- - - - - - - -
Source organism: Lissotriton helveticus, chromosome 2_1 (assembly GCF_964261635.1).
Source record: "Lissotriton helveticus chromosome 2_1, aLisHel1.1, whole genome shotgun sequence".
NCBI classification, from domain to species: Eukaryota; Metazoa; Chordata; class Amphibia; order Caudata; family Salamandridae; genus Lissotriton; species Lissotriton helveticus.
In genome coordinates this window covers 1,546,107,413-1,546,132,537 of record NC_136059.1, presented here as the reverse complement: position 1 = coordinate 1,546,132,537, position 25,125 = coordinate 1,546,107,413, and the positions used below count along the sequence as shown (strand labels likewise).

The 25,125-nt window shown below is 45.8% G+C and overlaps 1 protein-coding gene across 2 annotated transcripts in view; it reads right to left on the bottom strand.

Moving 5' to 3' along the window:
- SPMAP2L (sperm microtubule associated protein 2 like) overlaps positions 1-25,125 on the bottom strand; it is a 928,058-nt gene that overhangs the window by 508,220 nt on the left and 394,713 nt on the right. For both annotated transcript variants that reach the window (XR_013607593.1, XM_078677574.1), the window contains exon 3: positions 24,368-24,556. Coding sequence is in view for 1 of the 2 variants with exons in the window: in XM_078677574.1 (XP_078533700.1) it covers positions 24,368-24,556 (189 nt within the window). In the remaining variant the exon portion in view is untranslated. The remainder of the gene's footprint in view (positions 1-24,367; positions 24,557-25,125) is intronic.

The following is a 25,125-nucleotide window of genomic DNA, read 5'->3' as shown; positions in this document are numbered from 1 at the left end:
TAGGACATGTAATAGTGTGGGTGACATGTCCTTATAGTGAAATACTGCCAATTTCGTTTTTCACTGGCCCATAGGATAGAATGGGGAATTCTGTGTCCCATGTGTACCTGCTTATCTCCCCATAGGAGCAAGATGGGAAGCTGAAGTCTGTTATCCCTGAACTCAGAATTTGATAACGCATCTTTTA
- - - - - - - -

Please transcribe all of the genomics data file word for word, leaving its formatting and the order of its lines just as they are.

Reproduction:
Source organism: Lissotriton helveticus, chromosome 2_1 (assembly GCF_964261635.1).
Source record: "Lissotriton helveticus chromosome 2_1, aLisHel1.1, whole genome shotgun sequence".
NCBI classification, from domain to species: Eukaryota; Metazoa; Chordata; class Amphibia; order Caudata; family Salamandridae; genus Lissotriton; species Lissotriton helveticus.
In genome coordinates this window covers 1,546,107,413-1,546,132,537 of record NC_136059.1, presented here as the reverse complement: position 1 = coordinate 1,546,132,537, position 25,125 = coordinate 1,546,107,413, and the positions used below count along the sequence as shown (strand labels likewise).

The 25,125-nt window shown below is 45.8% G+C and overlaps 1 protein-coding gene across 2 annotated transcripts in view; it reads right to left on the bottom strand.

Moving 5' to 3' along the window:
- SPMAP2L (sperm microtubule associated protein 2 like) overlaps positions 1-25,125 on the bottom strand; it is a 928,058-nt gene that overhangs the window by 508,220 nt on the left and 394,713 nt on the right. For both annotated transcript variants that reach the window (XR_013607593.1, XM_078677574.1), the window contains exon 3: positions 24,368-24,556. Coding sequence is in view for 1 of the 2 variants with exons in the window: in XM_078677574.1 (XP_078533700.1) it covers positions 24,368-24,556 (189 nt within the window). In the remaining variant the exon portion in view is untranslated. The remainder of the gene's footprint in view (positions 1-24,367; positions 24,557-25,125) is intronic.

The following is a 25,125-nucleotide window of genomic DNA, read 5'->3' as shown; positions in this document are numbered from 1 at the left end:
TAGGACATGTAATAGTGTGGGTGACATGTCCTTATAGTGAAATACTGCCAATTTCGTTTTTCACTGGCCCATAGGATAGAATGGGGAATTCTGTGTCCCATGTGTACCTGCTTATCTCCCCATAGGAGCAAGATGGGAAGCTGAAGTCTGTTATCCCTGAACTCAGAATTTGATAACGCATCTTTTA